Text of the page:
Just off the plane returning from Chicago and I am still feeling the shakes from my last night in the city. Two nights prior things seemed to be just coming along the way you’d hope they would: Fog and drizzle at home in San Diego set me up perfectly for the dry 85-degree heat, light wind and good vibes across downtown Chicago. PRIDE was in full swing and Chicago knows how to show respect to the folks who are living. But the wheels eventually went off the rails for me, and even though I’ve now been home for 48 hours, the effects of bad decisions linger.
Chicago isn’t shy about its diverse food offerings: Patty melts and rye whiskey for lunch and banana leaf smoked trout and tequila for dinner will send you down a path of fun that will make your head pound for future sobriety. But for those willing to hydrate along the way, Chicago will keep giving: Wrigley Field for a Cub’s game,Dove’s Luncheonetteand a couple Schlitz’s at Dave’s are a day well spent running around the windy city.
But like Hunter always told me, “When the going gets weird, the weird turn pro.” So as things got fuzzy in Chicago on my last night, I was ready.
A great margarita in the Midwest is a tricky and curious thing to find, so once I found one, I was sure to have three. But the thing is: by then it was already 1:30 a.m. and the bar was flicking the lights for last call. I figured it was time to call it a night — especially since I had to be up and out the door by 8:30 a.m. the next day to fly home to San Diego. But the next thing I knew I was following some folks I’d met in the lobby of my hotel to a “4 a.m. bar” for shots of Wild Turkey and Miller High Lifes. Shots of Wild Turkey with strangers is always a good call, but be ready to pay for it the next morning. As I did.
I can still taste the Quarter Pounder with cheese from McDonalds that I ate at 4:30 a.m. — which now clogs my memory of all of the other proper meals I had. Worth it though. Mopping up my day and night before the flight was necessary.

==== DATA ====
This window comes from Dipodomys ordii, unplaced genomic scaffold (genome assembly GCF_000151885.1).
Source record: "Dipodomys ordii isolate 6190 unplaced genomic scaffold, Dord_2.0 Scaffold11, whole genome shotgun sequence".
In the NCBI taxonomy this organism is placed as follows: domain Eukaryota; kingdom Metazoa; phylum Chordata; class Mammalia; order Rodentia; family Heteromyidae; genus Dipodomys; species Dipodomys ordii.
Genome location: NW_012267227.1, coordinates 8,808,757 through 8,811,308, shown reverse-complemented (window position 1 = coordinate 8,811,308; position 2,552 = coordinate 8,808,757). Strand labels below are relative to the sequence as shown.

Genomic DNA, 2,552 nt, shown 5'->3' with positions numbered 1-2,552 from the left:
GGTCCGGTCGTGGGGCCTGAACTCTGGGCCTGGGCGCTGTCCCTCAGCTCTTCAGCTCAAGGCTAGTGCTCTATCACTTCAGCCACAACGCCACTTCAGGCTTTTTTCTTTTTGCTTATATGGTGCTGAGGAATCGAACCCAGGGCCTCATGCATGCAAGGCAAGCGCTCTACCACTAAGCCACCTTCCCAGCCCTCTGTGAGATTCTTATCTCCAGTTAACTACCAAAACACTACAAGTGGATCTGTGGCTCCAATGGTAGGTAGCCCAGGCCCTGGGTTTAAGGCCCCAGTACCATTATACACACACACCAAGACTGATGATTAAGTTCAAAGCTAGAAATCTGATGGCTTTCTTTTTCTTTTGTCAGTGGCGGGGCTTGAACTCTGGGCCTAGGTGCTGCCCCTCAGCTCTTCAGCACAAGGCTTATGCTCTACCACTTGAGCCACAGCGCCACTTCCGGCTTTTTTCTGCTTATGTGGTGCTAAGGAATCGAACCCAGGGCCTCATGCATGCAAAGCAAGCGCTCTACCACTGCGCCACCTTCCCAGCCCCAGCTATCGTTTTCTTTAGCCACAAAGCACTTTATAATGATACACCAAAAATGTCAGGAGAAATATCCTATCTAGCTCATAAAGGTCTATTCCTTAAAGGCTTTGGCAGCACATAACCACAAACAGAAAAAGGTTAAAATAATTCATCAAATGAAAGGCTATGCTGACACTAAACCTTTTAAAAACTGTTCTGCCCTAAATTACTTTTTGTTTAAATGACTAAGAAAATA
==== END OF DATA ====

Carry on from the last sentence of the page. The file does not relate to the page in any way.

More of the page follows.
Off the plane landing back in San Diego I was very ready to see my family. I put on the guise of not being physically and emotionally bankrupt, but at 39 years old this becomes a harder thing to fake.After a nice night out — pasta, wine and my family — I thought I was back to normal. But hangovers like this tend to stick around for a few days. They start to become a real problem on day three.
But before I stumbled into the abyss of day 3, I can happily say I am cured. And the cure for me was Opening Day. California’s first proper summer beach day: 80 degrees on the beach, packed with bodies, zero waves, clear water and buzzing with enthusiasm. The water was colder than I hoped, but the bite helped shake off the remaining uglies leftover from the 4 a.m. whiskey shots and McDonalds chaser. The warm air and crisp, clear water jogged my memory of all the characters I’d met and food I ate while in Chicago. Six-foot six-inch proud drag queens; diner cooks who came out from the kitchen to have a drink with our group; the old man dancing at the Cubs game with his shirt off and wearing two sets of sunglasses on Wednesday afternoon. My people.
Thinking of them I was reminded that things were still up. We still have a chance. This isn’t an American nightmare we are living in. It’s a dream. Just needed my local beach’s opening day to shock my system back to normal and remind me that sometimes the best character is built at McDonalds around 4:30 a.m.
After all that, I’ve decided to show up this summer. See you at The Ranch for a tequila in 5, someone call my wife and tell her that I will be out of commission tonight. —Adam Warren